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Workshop of the World

[Few people have had such a broad experience in the world of games as Pevans. Pevans is the pen name of Paul Evans (well, a Paul Evans – hence the pseudonym). This Paul Evans is a British gamer who has been writing about games for well over 20 years. He was the founding editor of Games Games Games magazine and edited it for 12 years. He has contributed to many other game publications over the years too including serving as a regular board games reviewer and columnist in Flagship magazine. Paul has his own games/PBM ’zine, To Win Just Once, publishes the En Garde! RPG and runs UK distributor, MnP Games Distribution. You can find out more about Pevans at www.pevans.co.uk. Pevans entered our pages in a big way: submitting brief snapshots of FOUR games (John Silver, Mission: Red Planet, Rum and Pirates and, the game that later won the Spiel de Jahres that year, Thurn und Taxis) in the Summer 2006 issue of GA Report. For his 17th contribution, Pevans gets down to work in the Workshop of the World.]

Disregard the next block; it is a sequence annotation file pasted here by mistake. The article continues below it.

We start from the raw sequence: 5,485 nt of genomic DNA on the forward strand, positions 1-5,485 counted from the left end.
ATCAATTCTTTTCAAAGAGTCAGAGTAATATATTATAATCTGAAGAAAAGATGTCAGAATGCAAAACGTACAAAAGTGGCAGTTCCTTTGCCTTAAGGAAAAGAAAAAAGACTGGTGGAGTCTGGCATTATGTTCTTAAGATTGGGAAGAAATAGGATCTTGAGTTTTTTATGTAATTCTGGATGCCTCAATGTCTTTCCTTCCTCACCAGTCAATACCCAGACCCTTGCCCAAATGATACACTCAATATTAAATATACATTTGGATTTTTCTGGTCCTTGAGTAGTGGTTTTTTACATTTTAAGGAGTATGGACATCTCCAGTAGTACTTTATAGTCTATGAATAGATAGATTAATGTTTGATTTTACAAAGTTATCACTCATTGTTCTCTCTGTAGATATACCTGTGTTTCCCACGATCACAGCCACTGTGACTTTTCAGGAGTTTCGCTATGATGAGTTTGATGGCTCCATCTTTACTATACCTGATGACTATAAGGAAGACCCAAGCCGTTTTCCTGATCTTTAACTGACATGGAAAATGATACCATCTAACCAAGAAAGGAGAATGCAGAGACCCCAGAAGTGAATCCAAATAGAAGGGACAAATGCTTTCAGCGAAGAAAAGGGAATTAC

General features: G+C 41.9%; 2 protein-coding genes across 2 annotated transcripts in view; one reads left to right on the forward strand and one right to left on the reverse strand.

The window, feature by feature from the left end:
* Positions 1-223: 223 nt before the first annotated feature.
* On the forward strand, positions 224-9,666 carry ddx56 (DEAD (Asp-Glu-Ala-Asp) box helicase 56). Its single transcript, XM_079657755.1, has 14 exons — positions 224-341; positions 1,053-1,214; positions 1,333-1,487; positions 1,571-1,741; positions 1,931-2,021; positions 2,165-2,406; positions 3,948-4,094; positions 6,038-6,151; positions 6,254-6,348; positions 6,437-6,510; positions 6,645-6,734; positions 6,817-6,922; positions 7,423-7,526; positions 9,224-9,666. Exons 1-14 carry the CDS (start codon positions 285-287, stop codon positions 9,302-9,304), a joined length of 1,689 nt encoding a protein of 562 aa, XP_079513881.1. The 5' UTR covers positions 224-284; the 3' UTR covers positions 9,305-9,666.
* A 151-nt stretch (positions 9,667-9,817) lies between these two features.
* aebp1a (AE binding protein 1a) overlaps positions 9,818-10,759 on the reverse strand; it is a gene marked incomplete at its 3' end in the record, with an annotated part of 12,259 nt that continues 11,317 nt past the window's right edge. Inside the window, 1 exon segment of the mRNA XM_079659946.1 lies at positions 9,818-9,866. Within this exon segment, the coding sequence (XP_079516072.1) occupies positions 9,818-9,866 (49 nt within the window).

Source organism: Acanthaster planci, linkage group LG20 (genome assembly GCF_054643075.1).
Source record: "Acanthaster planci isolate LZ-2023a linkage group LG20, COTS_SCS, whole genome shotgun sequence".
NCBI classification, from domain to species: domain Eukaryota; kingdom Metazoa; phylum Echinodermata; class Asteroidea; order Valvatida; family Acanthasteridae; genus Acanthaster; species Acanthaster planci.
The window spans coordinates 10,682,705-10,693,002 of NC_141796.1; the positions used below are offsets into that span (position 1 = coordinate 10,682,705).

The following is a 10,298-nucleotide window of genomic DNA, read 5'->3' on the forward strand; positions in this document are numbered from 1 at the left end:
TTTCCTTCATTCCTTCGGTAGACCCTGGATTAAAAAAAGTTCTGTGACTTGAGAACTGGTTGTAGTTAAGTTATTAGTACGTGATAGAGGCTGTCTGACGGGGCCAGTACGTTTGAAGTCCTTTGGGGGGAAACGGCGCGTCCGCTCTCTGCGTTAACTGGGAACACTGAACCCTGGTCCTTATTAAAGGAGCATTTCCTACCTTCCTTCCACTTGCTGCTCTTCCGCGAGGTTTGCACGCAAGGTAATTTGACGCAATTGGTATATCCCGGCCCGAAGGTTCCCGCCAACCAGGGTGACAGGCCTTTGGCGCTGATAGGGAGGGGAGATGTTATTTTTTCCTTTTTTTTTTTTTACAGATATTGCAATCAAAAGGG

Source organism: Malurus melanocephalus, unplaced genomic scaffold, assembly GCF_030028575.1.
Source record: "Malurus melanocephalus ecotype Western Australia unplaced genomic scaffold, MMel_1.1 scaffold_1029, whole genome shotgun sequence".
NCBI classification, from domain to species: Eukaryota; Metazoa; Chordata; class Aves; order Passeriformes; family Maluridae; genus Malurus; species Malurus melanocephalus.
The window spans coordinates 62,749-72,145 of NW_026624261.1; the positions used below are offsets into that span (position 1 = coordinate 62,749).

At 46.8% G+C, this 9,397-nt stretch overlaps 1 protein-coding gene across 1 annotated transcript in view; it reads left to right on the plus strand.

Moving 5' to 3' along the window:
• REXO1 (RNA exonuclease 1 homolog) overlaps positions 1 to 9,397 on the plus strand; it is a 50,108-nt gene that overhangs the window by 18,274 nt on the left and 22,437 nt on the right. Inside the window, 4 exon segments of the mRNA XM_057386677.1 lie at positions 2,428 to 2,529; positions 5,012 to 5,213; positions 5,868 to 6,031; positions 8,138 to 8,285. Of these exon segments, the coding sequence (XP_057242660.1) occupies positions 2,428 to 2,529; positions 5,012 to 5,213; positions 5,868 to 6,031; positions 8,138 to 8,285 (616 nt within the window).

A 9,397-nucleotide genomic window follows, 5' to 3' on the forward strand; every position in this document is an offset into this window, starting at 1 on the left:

(Ragnar Brothers, 3-5 players, ages 14 and up, 90 minutes; 28£ + shipping)

 

Reviewed by Pevans

workshopboxWorkshop of the World got my immediate attention since it’s the latest game from the Ragnar Brothers. Then I discovered that it was inspired by their earlier game, Canal Mania (Fall 2006 GA Report) and by Martin Wallace’s Brass. This definitely sounds like my kind of game. Like both its inspirations, this game is set in England during the Industrial Revolution. Players place industries in the towns around the board, connecting them with canals and, later, railways. These generate revenue: money for players to spend, but also what wins the game at the end.